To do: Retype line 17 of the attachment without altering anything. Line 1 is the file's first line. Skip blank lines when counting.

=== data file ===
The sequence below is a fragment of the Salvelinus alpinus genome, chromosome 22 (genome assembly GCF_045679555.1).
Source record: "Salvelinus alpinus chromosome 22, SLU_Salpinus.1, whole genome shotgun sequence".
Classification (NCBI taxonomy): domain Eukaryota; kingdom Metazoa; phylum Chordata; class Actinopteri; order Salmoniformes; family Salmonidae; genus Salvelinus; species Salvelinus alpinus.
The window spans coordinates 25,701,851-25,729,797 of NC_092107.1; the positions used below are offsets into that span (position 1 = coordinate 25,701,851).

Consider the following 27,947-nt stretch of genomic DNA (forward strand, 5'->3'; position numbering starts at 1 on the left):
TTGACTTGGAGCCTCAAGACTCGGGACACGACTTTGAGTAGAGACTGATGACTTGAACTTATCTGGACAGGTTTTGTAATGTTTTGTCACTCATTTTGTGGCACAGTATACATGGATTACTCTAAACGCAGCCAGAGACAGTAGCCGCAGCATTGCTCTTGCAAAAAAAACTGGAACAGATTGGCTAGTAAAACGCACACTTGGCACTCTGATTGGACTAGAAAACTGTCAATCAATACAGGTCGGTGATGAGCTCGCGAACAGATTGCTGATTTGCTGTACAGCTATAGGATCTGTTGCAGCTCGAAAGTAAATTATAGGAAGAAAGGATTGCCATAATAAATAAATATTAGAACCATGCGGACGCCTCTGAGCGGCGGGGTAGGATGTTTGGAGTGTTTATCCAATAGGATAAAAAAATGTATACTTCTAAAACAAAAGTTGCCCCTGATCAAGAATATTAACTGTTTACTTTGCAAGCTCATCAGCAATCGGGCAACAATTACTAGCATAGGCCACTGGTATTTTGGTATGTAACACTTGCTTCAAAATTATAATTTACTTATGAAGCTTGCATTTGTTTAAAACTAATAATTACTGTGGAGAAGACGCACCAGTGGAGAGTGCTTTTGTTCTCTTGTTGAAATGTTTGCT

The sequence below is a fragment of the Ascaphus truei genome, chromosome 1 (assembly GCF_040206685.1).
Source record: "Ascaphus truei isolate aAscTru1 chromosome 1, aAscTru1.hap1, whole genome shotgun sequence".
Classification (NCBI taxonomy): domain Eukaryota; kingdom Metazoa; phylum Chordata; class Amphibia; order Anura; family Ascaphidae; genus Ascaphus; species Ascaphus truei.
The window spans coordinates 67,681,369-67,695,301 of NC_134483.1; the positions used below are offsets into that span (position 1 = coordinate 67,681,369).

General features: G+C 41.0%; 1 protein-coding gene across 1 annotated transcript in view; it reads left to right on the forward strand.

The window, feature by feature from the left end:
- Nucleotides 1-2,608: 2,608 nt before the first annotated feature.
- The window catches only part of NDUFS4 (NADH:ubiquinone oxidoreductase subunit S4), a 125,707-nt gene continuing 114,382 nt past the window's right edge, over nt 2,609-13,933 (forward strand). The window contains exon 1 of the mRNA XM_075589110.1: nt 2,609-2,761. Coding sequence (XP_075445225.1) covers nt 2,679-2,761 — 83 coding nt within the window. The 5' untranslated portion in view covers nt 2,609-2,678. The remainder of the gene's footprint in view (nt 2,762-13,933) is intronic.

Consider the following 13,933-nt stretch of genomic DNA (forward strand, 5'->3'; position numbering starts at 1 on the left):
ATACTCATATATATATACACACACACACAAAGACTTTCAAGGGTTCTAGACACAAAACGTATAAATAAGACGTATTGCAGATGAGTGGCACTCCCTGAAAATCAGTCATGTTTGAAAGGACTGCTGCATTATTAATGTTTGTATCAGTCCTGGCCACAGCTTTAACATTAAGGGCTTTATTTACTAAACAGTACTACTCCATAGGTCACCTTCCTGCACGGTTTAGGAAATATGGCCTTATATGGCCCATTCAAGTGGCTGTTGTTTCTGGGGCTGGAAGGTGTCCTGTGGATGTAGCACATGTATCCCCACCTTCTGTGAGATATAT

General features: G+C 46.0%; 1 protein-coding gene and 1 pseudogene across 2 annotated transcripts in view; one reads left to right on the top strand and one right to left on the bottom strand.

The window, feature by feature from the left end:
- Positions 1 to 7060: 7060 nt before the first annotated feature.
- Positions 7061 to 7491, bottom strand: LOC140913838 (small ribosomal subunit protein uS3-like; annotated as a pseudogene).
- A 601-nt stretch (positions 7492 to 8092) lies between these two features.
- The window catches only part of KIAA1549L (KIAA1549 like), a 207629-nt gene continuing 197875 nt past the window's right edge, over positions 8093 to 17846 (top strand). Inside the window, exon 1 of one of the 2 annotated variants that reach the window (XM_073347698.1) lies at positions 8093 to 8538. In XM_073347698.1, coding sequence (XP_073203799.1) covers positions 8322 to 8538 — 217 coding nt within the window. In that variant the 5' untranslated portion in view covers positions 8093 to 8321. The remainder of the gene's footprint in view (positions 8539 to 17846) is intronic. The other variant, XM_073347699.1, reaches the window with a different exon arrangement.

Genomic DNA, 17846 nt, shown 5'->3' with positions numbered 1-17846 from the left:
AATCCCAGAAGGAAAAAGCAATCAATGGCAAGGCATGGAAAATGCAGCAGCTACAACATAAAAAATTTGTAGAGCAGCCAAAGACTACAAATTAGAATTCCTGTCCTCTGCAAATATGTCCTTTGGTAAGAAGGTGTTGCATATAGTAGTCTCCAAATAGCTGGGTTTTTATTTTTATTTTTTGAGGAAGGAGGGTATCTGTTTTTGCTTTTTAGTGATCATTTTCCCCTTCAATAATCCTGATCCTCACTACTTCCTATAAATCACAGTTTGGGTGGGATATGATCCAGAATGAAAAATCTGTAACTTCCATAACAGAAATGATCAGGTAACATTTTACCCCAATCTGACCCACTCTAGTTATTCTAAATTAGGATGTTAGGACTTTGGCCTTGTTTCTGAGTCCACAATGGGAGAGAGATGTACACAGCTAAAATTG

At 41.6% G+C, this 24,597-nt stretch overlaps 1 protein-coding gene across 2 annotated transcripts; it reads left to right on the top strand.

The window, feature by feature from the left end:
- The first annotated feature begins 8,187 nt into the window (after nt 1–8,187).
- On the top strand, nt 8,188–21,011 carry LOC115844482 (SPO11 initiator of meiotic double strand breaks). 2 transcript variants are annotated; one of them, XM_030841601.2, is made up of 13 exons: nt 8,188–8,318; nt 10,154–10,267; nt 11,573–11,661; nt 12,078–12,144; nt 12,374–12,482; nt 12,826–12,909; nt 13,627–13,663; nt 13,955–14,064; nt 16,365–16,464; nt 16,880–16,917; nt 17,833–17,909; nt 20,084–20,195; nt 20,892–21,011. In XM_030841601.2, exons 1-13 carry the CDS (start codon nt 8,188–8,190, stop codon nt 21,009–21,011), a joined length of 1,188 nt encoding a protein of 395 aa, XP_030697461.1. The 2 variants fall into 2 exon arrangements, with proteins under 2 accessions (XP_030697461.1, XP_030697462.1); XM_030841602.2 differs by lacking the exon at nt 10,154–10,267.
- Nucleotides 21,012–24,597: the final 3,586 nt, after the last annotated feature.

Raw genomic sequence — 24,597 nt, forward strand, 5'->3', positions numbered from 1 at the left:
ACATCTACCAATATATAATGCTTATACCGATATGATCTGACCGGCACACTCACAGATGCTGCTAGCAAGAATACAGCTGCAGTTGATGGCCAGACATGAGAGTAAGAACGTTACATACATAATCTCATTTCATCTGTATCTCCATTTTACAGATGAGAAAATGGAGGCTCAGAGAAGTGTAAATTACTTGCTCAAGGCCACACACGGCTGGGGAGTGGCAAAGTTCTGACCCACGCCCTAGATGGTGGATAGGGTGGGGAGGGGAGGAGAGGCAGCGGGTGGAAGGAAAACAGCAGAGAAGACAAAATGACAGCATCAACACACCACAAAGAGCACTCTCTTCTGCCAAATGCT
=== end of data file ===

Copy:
General features: G+C 46.0%; 1 protein-coding gene and 1 pseudogene across 2 annotated transcripts in view; one reads left to right on the top strand and one right to left on the bottom strand.